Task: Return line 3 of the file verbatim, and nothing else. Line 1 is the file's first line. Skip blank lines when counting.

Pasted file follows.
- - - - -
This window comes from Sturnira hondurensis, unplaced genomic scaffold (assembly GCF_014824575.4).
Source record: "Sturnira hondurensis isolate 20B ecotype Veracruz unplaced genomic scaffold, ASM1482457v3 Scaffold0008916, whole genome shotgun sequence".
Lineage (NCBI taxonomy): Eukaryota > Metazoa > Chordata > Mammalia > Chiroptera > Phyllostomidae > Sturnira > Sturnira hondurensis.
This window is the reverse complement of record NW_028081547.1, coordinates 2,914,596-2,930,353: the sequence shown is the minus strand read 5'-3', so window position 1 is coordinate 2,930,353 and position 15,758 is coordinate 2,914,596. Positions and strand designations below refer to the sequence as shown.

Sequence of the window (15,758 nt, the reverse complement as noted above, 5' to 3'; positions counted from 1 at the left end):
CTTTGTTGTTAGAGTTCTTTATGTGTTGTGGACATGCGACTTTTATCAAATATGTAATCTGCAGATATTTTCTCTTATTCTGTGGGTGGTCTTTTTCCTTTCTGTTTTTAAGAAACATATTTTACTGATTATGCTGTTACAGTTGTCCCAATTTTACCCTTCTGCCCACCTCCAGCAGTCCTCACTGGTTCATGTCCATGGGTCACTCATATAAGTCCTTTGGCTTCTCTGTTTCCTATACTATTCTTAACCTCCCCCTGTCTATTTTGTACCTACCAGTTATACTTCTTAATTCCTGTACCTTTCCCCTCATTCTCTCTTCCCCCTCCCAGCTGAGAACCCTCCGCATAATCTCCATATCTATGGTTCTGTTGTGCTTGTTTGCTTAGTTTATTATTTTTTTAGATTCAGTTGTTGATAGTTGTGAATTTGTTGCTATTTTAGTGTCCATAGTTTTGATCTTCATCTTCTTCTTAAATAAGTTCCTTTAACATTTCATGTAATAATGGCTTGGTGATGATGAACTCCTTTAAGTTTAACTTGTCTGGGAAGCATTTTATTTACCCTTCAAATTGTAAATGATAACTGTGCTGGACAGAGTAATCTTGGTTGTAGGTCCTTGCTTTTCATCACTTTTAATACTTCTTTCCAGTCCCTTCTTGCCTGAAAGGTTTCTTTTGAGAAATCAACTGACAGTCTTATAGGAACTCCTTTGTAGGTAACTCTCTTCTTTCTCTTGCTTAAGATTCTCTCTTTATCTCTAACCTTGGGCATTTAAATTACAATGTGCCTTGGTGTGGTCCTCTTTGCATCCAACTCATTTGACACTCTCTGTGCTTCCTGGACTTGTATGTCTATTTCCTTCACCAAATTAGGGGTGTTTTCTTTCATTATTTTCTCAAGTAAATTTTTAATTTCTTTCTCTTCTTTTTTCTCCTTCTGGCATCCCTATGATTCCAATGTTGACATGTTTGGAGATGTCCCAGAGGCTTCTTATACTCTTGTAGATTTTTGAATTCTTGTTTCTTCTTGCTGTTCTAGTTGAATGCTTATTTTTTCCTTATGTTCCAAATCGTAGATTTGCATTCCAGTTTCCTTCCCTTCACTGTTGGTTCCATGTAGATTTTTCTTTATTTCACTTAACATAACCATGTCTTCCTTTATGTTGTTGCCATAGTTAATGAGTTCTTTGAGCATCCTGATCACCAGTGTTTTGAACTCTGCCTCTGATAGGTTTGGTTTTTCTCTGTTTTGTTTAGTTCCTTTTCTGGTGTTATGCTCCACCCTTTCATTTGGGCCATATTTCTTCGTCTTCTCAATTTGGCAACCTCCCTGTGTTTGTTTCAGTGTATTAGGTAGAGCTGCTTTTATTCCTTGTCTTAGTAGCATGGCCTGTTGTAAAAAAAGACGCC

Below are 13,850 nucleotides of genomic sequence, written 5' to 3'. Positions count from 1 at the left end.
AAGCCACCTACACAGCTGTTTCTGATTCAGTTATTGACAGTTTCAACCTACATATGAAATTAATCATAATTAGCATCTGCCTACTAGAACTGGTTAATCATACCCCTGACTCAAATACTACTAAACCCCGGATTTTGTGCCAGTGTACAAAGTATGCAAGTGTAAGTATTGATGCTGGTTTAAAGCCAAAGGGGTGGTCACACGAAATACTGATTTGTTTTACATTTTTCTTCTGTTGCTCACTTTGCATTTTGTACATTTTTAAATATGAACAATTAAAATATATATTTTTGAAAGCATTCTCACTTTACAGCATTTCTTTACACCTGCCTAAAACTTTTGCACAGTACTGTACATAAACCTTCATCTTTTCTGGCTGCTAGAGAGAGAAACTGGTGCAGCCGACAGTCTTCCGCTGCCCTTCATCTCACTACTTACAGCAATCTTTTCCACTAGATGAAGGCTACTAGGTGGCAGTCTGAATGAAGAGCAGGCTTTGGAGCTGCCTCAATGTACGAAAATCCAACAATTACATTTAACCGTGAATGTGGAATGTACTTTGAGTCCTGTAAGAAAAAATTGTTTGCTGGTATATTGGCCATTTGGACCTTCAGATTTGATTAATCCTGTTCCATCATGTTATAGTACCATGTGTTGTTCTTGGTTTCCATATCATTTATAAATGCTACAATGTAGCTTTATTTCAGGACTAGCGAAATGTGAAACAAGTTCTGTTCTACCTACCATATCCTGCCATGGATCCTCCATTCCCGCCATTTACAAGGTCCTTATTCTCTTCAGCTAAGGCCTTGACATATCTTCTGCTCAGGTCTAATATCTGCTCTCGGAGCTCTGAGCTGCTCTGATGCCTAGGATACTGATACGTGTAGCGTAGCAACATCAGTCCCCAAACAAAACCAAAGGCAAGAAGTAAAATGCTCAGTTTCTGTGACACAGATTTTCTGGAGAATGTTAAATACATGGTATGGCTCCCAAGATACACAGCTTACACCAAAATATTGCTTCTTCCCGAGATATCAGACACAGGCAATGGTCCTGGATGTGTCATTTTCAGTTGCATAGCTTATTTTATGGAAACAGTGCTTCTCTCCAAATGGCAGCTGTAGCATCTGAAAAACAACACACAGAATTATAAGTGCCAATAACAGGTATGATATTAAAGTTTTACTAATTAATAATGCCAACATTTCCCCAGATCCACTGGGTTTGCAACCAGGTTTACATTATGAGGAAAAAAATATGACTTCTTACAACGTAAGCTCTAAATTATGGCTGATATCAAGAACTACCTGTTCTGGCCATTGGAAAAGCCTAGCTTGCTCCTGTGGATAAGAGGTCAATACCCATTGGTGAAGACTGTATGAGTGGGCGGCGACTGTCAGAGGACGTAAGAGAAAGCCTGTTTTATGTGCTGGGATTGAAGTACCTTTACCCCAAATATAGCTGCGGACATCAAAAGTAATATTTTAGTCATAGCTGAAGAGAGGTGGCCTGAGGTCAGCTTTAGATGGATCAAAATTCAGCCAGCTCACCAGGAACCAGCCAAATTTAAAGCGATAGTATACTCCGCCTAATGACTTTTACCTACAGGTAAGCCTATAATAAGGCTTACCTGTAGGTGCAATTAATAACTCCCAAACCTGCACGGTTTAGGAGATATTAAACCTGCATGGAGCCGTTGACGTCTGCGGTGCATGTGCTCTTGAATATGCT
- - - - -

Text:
Lineage (NCBI taxonomy): Eukaryota > Metazoa > Chordata > Mammalia > Chiroptera > Phyllostomidae > Sturnira > Sturnira hondurensis.